Or to look at it another way, the brain is shittily programmed, with spaghetti code and legacy implementations and old, old APIs still being open to manipulation. 

Since we don’t know how to fix the code, we have to deal with the harmful exploits and error codes just as much as the atypical pathways and results this leads to, be they addiction or transsexuality. We can’t simply take out the brain, rewire it, and put it back in. We do not have the knowledge for this, nor the tools to do it effectively, so the best way to accommodate and regulate the scenarios. 

Where societies draw the line for these treatments isn’t self-explanatory or obvious, but I think a decent benchmark would be self-destructive behaviour and the erosion of free will. 

June 22 2018

aren
05:15
It’s not about inability, but difficulty. Think of it this way: The majority of people are going through their life on a planar and level surface, but there are some who have to constantly walk upslope because life dealt them a shitty hand, because life’s a bastard that way. 
Then you go and complain about how they’re trying to keep up with everyone else while at the same time having to walk upslope all the time just to stay level with everyone else.

But hey, if you want to blame all the rocks and obstacles you encounter on your own personal path of life on people who face different but equally challenging difficulties that’s your prerogative.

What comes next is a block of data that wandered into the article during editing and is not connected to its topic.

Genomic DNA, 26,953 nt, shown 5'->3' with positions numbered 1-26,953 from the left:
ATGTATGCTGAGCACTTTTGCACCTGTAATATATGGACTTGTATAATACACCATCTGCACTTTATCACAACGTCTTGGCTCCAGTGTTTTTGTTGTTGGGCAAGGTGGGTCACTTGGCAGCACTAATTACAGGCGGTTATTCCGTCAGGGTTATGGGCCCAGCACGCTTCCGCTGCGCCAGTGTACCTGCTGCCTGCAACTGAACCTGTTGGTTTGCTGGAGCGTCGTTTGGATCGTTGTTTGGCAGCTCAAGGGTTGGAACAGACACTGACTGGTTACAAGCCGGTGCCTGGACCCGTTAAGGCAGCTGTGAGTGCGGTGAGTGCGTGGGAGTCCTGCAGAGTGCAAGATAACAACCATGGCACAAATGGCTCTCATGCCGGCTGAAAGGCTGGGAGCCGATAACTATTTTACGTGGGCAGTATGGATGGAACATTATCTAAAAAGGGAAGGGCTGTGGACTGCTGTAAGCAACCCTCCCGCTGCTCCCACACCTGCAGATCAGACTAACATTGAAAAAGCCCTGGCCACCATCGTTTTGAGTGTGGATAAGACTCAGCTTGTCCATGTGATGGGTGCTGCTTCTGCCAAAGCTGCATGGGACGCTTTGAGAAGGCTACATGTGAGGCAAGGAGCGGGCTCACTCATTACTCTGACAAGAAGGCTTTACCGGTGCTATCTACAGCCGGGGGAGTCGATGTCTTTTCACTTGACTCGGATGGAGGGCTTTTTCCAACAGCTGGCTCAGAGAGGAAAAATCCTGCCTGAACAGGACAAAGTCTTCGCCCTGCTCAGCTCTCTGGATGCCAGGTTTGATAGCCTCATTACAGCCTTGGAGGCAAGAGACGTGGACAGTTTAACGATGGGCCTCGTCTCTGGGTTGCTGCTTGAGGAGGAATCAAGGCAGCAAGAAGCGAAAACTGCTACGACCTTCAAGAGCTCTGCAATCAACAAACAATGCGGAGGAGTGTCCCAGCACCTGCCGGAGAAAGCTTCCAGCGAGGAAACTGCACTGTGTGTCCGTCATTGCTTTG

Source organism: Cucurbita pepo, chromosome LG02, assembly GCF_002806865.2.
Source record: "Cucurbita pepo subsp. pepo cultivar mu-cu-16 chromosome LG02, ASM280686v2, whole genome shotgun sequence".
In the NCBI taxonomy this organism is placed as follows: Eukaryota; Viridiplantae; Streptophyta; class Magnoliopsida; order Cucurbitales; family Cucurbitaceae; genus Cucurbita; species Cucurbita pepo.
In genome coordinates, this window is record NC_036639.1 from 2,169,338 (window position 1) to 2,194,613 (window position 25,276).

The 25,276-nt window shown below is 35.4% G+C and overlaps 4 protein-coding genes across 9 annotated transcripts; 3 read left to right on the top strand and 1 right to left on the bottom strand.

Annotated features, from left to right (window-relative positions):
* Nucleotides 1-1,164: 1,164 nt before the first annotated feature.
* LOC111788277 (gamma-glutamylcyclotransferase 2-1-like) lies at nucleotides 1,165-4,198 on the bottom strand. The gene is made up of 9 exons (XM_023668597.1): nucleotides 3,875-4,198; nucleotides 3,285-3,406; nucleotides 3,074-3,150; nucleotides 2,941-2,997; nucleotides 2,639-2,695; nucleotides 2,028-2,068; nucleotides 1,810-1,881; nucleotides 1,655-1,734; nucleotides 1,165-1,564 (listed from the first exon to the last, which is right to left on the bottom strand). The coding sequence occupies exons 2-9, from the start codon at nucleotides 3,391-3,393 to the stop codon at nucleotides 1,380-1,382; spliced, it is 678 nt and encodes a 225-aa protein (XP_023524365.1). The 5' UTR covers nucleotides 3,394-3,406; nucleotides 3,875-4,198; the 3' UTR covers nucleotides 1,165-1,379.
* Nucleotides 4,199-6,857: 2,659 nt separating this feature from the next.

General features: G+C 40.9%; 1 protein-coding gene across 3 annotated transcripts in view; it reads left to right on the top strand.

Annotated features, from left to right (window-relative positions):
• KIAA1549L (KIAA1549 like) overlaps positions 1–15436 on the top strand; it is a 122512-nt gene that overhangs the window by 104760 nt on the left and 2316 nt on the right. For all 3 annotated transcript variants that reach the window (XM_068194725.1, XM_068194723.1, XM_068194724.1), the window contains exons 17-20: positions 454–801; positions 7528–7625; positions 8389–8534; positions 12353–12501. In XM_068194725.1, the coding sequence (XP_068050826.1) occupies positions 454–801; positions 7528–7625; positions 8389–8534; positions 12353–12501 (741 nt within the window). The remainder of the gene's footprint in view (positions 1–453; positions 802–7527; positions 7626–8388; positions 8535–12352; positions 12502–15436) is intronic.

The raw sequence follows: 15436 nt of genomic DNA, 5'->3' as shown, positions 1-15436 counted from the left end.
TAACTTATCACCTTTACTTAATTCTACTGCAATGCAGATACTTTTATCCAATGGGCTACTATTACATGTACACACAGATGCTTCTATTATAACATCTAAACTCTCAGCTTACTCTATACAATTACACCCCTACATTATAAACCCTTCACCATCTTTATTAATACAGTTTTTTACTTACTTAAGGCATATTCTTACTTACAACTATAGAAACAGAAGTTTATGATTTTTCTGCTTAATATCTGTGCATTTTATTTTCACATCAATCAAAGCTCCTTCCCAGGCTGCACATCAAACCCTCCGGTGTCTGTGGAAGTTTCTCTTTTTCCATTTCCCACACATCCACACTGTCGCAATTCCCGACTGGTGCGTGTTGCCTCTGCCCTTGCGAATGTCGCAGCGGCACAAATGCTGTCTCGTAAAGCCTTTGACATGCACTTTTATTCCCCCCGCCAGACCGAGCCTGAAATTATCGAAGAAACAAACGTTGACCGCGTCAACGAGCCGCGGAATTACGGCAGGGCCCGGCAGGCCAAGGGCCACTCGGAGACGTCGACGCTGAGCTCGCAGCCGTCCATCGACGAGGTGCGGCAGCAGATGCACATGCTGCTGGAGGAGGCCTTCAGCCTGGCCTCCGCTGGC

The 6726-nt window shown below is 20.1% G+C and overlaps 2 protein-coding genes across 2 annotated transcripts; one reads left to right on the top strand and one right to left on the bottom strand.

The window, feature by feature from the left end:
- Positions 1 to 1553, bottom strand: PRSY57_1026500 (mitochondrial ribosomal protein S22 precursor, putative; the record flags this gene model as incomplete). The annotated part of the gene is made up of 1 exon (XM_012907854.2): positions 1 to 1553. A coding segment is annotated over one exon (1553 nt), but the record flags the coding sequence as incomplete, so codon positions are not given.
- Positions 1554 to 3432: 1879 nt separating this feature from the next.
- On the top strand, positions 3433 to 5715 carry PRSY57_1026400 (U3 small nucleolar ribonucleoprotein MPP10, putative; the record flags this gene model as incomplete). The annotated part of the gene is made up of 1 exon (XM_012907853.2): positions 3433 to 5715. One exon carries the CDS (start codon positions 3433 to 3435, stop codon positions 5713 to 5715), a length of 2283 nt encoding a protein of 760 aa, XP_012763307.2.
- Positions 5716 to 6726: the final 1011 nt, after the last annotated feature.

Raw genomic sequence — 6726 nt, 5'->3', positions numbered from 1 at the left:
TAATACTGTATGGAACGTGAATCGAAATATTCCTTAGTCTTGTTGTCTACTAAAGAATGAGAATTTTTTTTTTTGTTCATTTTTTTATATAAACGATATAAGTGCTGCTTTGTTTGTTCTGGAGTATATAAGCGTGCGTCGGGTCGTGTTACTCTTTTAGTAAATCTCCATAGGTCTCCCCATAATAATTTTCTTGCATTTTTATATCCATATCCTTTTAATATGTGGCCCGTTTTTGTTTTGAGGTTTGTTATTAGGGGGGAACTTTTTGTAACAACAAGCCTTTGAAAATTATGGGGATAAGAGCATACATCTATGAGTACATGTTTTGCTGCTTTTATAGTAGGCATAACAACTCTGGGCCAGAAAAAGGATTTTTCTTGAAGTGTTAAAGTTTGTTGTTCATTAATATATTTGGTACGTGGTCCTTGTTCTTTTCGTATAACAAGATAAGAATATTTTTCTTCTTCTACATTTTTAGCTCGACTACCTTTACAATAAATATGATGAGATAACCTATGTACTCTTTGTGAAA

June 21 2018

aren
16:15
Sure, let’s make light of people addicted to gaming, why don’t you. 
Let’s mock people who’ve been abandoned by their friends and family because they literally could not force themselves to stop. 
Let’s ridicule people who feel disgusted by the genitals they were born with, cursing their body as a matter of daily routine.
Let’s deride the people who at times rather die than live with the shame society foists upon them.

It’s not like they’re people anyway, is it.

You failed the basic premise of punching up, mate. Look it up, it’s not hard.

May 02 2018

22:15

hillaryrene:

themarysue:

becausedragonage:

makingfists:

It’s like this…

You’re fourteen and you’re reading Larry Niven’s “The Protector” because it’s your father’s favorite book and you like your father and you think he has good taste and the creature on the cover of the book looks interesting and you want to know what it’s about. And in it the female character does something better than the male character - because she’s been doing it her whole life and he’s only just learned - and he gets mad that she’s better at it than him. And you don’t understand why he would be mad about that, because, logically, she’d be better at it than him. She’s done it more. And he’s got a picture of a woman painted on the inside of his spacesuit, like a pinup girl, and it bothers you.

But you’re fourteen and you don’t know how to put this into words.

And then you’re fifteen and you’re reading “Orphans of the Sky” because it’s by a famous sci-fi author and it’s about a lost generation ship and how cool is that?!? but the women on the ship aren’t given a name until they’re married and you spend more time wondering what people call those women up until their marriage than you do focusing on the rest of the story. Even though this tidbit of information has nothing to do with the plot line of the story and is only brought up once in passing.

But it’s a random thing to get worked up about in an otherwise all right book.

Then you’re sixteen and you read “Dune” because your brother gave it to you for Christmas and it’s one of those books you have to read to earn your geek card. You spend an entire afternoon arguing over who is the main character - Paul or Jessica. And the more you contend Jessica, the more he says Paul, and you can’t make him see how the real hero is her. And you love Chani cause she’s tough and good with a knife, but at the end of the day, her killing Paul’s challengers is just a way to degrade them because those weenies lost to a girl.